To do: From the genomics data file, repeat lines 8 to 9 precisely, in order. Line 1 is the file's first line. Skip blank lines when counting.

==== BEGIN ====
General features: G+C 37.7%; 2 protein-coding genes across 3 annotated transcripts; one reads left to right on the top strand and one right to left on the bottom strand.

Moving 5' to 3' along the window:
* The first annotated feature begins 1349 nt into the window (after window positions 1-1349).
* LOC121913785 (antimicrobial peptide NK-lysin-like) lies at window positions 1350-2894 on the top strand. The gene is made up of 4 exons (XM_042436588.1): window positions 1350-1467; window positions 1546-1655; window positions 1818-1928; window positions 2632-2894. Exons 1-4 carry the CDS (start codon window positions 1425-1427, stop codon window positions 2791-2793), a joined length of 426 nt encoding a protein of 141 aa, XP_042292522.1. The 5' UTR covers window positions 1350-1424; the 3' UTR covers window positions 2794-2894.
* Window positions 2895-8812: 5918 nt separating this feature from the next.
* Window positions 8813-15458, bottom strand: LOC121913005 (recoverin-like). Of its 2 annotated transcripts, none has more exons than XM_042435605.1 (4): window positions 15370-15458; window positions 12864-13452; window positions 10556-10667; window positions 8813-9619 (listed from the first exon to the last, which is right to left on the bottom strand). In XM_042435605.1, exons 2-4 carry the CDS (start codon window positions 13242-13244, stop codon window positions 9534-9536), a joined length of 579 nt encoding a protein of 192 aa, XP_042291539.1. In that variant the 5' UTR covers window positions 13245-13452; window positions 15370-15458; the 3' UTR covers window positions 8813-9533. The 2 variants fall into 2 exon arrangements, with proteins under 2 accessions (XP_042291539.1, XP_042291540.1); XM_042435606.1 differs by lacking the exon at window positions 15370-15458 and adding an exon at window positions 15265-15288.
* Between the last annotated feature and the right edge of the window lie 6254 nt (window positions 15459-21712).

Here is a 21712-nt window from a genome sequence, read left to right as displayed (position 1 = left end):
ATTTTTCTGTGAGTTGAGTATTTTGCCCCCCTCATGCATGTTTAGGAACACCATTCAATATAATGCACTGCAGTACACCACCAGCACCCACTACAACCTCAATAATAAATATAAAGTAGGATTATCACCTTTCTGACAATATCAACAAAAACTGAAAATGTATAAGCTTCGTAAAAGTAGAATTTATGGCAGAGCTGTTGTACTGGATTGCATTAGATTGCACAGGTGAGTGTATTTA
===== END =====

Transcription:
Here is a 21712-nt window from a genome sequence, read left to right as displayed (position 1 = left end):
ATTTTTCTGTGAGTTGAGTATTTTGCCCCCCTCATGCATGTTTAGGAACACCATTCAATATAATGCACTGCAGTACACCACCAGCACCCACTACAACCTCAATAATAAATATAAAGTAGGATTATCACCTTTCTGACAATATCAACAAAAACTGAAAATGTATAAGCTTCGTAAAAGTAGAATTTATGGCAGAGCTGTTGTACTGGATTGCATTAGATTGCACAGGTGAGTGTATTTA